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International brief ~ UN peacekeepers found guilty of sexual abuse in Burundi

[JURIST] Leading Tuesday's international brief, UN spokesman Penangnini Toure has announced that two UN peacekeepers serving in the UN Mission to Burundi [official website] peacekeeping force were found guilty of breaking the UN's new, strict code governing sexual conduct of peacekeeping personnel while on assignment. Toure said that the two men were found guilty of paying for sex with individuals under the age of 18, automatically making them minors and thus violating the UN peacekeeping sexual conduct code. Toure said both men had been repatriated to their home country, but refused to specify which country the men had originated from. Earlier, unconformed reports had identified the men as Ethiopian. The UN Department of Peacekeeping Operations [official website] has been under close scrutiny since six peacekeepers were found guilty of sexually abusing underage girls [JURIST report] in the Congo earlier this year. JURIST's Paper Chase has continuing coverage of the United Nations [JURIST news archive]. BBC News has more.

In other international legal news ...

  • The Ugandan Parliament [government website] has voted to withdraw a provision from the Constitution (Amendment) Bill 2005 that would have given the Ugandan government [official website] the power to create special courts for terrorist offenses. Ugandan Minister of State for Justice and Constitution Affairs, Adolf Mwesige argued that terrorism was an ongoing problem that required special courts to deal with offenders, especially in light of Uganda's recent passage of the Anti-Terrorism Act. The Committee on Legal and Parliamentary Affairs [official website] recommended to Parliament that the clause be removed, as Uganda's current laws were sufficient to deal with any attempted terrorism in the nation. Uganda's Monitor has local coverage.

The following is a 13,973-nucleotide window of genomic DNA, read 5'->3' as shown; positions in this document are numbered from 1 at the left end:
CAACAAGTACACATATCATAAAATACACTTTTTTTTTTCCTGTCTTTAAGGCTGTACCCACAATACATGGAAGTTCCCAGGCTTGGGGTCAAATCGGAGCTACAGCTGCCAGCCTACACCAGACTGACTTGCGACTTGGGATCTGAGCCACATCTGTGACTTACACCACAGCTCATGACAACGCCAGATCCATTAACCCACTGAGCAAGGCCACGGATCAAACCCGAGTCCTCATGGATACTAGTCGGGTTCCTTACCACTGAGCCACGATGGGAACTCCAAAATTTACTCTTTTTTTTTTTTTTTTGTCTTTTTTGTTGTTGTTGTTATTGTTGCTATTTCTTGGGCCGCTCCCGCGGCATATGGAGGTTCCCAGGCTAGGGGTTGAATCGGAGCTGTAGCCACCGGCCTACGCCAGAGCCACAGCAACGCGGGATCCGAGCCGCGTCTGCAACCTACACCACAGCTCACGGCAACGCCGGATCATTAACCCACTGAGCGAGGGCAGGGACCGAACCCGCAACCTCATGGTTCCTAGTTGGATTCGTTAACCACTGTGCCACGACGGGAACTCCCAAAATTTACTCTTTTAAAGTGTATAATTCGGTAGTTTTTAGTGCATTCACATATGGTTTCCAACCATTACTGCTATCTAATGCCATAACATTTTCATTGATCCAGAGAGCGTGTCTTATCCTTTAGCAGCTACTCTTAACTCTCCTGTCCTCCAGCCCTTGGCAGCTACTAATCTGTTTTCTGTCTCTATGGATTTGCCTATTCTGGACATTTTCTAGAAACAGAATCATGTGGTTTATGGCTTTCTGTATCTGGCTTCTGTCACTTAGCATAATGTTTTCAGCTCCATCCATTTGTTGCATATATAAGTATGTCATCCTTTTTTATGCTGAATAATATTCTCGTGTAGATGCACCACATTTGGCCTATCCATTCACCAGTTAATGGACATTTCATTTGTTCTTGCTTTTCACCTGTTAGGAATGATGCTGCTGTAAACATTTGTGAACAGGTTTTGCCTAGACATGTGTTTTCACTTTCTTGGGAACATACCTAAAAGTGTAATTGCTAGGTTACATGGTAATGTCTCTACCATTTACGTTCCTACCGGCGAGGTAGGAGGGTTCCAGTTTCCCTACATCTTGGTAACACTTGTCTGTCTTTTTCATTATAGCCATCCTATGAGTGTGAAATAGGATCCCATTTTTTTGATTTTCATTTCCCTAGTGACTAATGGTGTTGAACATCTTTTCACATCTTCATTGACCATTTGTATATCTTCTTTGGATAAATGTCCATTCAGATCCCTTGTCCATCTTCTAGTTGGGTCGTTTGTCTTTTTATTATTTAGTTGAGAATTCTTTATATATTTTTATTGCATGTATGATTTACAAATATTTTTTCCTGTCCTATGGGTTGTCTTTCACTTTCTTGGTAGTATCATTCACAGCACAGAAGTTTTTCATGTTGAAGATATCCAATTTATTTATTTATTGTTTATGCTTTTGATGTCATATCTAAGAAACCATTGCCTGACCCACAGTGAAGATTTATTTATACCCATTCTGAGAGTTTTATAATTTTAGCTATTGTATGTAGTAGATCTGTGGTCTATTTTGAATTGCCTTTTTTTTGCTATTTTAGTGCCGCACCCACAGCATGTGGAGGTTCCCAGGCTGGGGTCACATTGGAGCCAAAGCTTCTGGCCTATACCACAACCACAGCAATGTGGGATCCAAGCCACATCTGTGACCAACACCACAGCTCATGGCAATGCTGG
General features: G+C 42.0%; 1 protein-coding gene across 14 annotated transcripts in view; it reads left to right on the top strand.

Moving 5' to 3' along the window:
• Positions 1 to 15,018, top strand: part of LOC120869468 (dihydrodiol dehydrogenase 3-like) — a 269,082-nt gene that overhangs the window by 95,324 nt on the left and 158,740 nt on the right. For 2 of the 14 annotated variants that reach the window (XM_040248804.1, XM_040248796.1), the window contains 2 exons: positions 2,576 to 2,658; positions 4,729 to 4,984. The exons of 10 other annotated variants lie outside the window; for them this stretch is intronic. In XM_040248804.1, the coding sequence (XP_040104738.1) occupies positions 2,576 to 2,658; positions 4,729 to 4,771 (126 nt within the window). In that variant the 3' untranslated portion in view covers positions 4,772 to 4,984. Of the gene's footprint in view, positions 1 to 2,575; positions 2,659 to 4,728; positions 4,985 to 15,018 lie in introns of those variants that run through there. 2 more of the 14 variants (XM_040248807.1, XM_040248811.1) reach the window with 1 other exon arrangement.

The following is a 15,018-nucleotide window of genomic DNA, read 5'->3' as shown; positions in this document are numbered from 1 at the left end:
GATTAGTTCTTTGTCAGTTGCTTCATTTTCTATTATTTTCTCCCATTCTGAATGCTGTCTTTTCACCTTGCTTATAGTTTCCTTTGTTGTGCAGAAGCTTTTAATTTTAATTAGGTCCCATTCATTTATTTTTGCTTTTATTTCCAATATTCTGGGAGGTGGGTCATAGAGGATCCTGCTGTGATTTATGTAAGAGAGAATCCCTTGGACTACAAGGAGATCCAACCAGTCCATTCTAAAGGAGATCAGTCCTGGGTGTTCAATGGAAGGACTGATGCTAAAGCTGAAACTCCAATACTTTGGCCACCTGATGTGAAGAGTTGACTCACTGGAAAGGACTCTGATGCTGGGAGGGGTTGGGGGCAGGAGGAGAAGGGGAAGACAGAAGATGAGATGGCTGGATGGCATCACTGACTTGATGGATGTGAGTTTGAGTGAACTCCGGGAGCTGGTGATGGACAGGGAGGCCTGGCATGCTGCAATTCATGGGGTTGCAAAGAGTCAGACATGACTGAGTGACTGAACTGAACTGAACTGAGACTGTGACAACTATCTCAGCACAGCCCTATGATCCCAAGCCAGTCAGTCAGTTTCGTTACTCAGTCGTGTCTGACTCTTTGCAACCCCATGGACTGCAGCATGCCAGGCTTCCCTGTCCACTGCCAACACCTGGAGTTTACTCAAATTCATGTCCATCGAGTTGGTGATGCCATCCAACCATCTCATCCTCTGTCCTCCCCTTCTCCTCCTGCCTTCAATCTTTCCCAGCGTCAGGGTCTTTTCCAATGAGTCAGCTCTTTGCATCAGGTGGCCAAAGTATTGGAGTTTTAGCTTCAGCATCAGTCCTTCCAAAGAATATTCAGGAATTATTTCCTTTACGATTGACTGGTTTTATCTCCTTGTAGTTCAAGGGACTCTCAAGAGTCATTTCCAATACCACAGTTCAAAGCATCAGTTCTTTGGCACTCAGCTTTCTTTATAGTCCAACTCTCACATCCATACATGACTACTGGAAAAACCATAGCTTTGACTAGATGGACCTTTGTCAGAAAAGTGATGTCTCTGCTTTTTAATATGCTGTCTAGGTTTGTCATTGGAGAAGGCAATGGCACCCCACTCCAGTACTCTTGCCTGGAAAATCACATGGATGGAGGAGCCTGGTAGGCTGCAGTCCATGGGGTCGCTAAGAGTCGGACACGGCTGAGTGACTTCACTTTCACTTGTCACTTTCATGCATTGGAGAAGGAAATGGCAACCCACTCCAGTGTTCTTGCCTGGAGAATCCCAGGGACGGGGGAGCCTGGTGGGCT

• Indonesian State Secretary Yusril Ihza Mahendra has announced that the Indonesian government [official website] would not amend Law No. 31/2002 on the establishment of political parties in order to meet the terms of the recent peace agreement [JURIST report] between the Free Aceh Movement [Wikipedia profile] and the government. Instead, the Law on Special Autonomy for Aceh has been presented as capable of being amended to allow for the creation of a local political party, one of the key demands of the rebel party. JURIST's Paper Chase has continuing coverage of Indonesia [JURIST news archive]. The Jakarta Post has local coverage.

  • Nepalese Minister of General Administration Krishna Lal Thakali, appointed by King Gyanedra [official profile] following the abolition of the elected Nepalese government [JURIST report] on Febraury 1, has announced that Nepal's Civil Service Act was amended at the Gyanedra's direction to disallow the formation of unions by civil servants in Nepal. Thakali said that certain key unions would be granted special privilege to operate, but did not specify which unions would receive royal privilege. Union leaders and civil rights groups have roundly condemned the amendment as an unfair restriction on the rights of Nepalese citizens working for the government, and asserted that the decision ran afoul of Nepal Supreme Court [official website] decisions and treaties ascribed to by Nepal through the United Nations and the International Labour Organization [official website. JURIST's Paper Chase has continuing coverage of Nepal [JURIST news archive]. Nepal News has local coverage.

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About Paper Chase

Paper Chase is JURIST's real-time legal news service, powered by a team of 30 law student reporters and editors led by law professor Bernard Hibbitts at the University of Pittsburgh School of Law. As an educational service, Paper Chase is dedicated to presenting important legal news and materials rapidly, objectively and intelligibly in an accessible format.

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